A man shot dead while hunting would likely still be alive if a coroner's recommendations in a previous shooting death had been followed, an inquest has found.
James Dodds was shot by his hunting companion in the Waikite Valley near Rotorua last September.
Coroner Wallace Bain said the tragic death may have been avoided if recommendations from inquests into previous hunting deaths had been followed.
Mr Dodds was shot dead by Henry Worsp after he was mistaken by his friend for a deer.
In January Worsp, 37, was sentenced to six months' home detention and 250 hours' community work after pleading guilty to careless use of a firearm.
As part of the inquest into Mr Dodds' death, Dr Bain made a number of recommendations to the Law Commission and the Government.
These included reviewing the charges available to authorities in hunting accidents and educating hunters about identifying targets, high visibility clothing and sensor products to stop them shooting companions.
He also recommended amending the New Zealand Firearms Safety Code to include experts views and a plea from Mr Dodds' partner Gabrielle Molloy "that hunting companions cease to hunt once separated and not resume until full visual contact is confirmed", said the Coroner's finding.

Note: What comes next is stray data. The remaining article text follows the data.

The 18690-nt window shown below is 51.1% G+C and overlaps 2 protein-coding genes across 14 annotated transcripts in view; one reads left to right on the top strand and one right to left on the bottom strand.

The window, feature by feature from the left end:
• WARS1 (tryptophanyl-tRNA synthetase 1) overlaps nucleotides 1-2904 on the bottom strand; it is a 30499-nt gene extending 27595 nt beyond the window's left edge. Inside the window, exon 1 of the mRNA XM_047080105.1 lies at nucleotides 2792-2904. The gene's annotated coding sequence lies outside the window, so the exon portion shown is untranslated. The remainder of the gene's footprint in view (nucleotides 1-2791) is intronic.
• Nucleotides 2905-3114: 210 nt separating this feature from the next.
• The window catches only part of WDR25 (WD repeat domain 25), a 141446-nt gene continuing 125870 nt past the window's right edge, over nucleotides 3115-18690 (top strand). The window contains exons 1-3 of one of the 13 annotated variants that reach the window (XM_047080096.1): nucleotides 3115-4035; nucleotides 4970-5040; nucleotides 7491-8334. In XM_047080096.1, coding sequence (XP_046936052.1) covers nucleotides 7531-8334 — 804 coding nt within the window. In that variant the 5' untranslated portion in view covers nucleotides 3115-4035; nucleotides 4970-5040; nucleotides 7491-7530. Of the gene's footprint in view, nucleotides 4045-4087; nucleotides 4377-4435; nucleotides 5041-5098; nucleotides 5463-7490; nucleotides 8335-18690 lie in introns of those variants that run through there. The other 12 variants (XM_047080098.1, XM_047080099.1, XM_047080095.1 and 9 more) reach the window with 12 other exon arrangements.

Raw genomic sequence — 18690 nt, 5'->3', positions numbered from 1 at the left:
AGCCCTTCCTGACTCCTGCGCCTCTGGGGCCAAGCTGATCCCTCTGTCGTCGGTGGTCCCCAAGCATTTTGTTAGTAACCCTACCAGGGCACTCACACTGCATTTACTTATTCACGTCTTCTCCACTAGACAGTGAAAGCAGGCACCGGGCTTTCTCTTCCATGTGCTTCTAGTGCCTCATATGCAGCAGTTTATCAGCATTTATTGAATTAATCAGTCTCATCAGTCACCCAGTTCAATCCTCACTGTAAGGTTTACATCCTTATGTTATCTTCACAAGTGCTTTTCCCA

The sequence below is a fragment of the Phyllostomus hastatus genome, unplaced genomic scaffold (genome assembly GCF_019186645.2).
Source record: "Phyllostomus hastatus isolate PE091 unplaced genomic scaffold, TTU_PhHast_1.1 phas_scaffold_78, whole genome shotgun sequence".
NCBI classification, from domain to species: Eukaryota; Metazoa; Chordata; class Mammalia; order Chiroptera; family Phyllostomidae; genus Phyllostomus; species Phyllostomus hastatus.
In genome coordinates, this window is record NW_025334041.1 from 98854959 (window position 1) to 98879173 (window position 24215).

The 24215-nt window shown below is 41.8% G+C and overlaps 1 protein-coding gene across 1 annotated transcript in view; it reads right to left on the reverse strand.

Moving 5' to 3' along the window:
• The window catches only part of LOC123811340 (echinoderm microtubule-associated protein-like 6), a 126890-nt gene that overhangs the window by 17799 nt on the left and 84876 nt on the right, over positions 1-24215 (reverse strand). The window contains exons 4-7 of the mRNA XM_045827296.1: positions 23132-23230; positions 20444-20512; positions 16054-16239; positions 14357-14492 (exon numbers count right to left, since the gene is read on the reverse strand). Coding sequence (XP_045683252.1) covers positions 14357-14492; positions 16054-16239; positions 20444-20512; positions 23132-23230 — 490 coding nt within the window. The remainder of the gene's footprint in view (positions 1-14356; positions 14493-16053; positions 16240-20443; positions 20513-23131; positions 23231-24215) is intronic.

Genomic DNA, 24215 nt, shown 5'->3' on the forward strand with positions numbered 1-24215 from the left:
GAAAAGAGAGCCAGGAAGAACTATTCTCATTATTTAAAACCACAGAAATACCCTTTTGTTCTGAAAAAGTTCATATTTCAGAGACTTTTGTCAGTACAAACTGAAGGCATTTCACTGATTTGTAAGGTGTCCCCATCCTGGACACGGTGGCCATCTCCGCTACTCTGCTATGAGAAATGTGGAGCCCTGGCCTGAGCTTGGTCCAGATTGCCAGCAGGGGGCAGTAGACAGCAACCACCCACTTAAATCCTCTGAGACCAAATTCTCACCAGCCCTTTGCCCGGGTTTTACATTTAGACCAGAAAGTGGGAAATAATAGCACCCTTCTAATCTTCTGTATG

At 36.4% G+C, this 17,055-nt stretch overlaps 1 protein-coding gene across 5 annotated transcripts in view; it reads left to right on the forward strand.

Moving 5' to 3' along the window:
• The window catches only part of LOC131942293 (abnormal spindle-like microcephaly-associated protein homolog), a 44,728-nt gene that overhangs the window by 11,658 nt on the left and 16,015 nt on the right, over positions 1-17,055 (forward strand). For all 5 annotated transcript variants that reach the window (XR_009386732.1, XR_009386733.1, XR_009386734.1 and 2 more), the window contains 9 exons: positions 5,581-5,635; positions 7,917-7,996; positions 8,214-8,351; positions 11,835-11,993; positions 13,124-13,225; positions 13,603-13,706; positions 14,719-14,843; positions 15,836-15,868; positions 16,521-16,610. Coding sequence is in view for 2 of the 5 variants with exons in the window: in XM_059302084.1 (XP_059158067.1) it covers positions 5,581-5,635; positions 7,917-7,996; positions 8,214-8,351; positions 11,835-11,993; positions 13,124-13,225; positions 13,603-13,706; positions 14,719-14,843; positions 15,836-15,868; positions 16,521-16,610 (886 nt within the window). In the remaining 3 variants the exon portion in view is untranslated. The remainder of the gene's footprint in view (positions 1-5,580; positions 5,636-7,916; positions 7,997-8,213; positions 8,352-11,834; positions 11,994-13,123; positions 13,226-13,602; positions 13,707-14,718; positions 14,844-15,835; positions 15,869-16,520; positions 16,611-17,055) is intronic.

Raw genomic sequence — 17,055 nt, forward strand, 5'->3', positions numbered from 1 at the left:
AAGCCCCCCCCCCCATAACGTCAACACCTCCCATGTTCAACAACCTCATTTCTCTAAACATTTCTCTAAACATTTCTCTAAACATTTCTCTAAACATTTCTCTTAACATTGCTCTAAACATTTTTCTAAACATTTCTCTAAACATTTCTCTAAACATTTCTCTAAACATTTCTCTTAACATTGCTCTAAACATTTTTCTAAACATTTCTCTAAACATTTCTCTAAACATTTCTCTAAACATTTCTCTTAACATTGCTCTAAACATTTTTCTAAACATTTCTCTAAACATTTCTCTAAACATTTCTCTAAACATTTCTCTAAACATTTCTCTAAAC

If his earlier recommendations into hunting deaths had been followed Mr Dodds would probably still be alive, said Dr Bain.
"The findings tragically highlight in paragraph 44 that if the recommendations in the Gillies inquest had been actioned then it is likely Mr Dodds would still be alive today," he said.
He referred to the cases of William Gillies in 2007 and Rosemary Ives in 2010, and noted his recommendations following their inquests, which included identifying targets.
Rosemary Ives, 25, was fatally shot by Andrew Mears while camping with her partner in Kaimanawa Forest Park near Turangi in 2010.
Mears was "spotlighting" with a group of friends when he mistook Ms Ives' head-lamp for deer eyes as she was brushing her teeth.
Three years earlier Michael Lee fatally shot his friend William Gillies after mistaking him for a deer while hunting in the Pureora Forest.
At an inquest into Mr Gillies' death Dr Bain recommended that "careful consideration be given to making offences in hunting situations, ones of strict liability so that the hunters have to establish that they have complied to the appropriate standards required with the Arms Act and the Arms Code".